To anticipate objections, it may be stated that, during the winter of 1854 and 1855, no supplies were drawn from the country beyond Balaklava, and that the only advantages derived from its occupation were: inextricable confusion in unloading vessels and despatching supplies,
arising from the want of size of the harbor and the steepness of its banks*; wretched roads over
the muddy soil; a steep ascent to be overcome in reaching the plateau; finally, the constant
and lively anticipation of being entirely deprived of these uncertain advantages upon the first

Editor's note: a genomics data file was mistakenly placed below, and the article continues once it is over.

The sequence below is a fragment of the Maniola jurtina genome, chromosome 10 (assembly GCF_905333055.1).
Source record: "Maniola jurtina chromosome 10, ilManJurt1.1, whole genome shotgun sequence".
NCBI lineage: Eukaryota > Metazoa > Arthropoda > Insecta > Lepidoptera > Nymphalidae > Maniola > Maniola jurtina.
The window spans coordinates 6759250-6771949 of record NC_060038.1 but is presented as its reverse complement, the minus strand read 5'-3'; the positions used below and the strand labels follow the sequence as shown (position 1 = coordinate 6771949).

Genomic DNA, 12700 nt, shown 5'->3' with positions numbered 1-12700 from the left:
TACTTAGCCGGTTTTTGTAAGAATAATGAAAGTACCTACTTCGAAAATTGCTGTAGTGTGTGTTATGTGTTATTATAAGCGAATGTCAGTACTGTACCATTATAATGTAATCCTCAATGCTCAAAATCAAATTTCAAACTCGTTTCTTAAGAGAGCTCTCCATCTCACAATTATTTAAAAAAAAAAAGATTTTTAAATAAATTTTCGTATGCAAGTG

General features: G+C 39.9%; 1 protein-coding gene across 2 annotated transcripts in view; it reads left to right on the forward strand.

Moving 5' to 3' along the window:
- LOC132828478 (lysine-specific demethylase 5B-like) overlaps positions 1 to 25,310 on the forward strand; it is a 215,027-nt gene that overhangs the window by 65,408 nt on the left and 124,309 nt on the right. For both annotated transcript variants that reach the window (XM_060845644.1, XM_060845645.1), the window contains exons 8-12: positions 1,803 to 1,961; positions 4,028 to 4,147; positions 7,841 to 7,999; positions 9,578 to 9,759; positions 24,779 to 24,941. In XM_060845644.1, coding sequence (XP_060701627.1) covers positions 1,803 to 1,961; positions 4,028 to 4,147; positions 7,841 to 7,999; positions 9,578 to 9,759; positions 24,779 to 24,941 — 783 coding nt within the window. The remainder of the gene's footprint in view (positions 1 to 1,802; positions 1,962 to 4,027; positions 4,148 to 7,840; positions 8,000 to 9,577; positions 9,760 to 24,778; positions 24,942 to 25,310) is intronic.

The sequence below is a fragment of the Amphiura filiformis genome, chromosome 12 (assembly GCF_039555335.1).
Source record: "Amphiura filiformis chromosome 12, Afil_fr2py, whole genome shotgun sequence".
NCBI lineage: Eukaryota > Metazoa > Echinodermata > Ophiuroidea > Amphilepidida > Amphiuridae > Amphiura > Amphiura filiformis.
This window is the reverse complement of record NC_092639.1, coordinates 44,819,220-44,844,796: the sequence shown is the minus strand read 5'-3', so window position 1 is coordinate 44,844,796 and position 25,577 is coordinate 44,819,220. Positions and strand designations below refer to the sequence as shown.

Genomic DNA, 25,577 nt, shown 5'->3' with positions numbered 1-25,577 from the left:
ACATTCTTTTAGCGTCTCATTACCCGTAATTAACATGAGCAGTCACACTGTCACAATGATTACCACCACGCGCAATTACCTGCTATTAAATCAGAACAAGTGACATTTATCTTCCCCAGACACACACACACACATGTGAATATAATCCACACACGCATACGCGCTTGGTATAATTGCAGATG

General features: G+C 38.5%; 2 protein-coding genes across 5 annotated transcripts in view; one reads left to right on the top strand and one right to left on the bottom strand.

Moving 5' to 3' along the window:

resolute attack by the enemy in force. The most probable reasons for the selection of Balaklava
as the English depot are, that it was somewhat nearer the position on the plateau; that it was
not taken by the French; and that since it existed, it would be a pity that it should remain

*see picture above.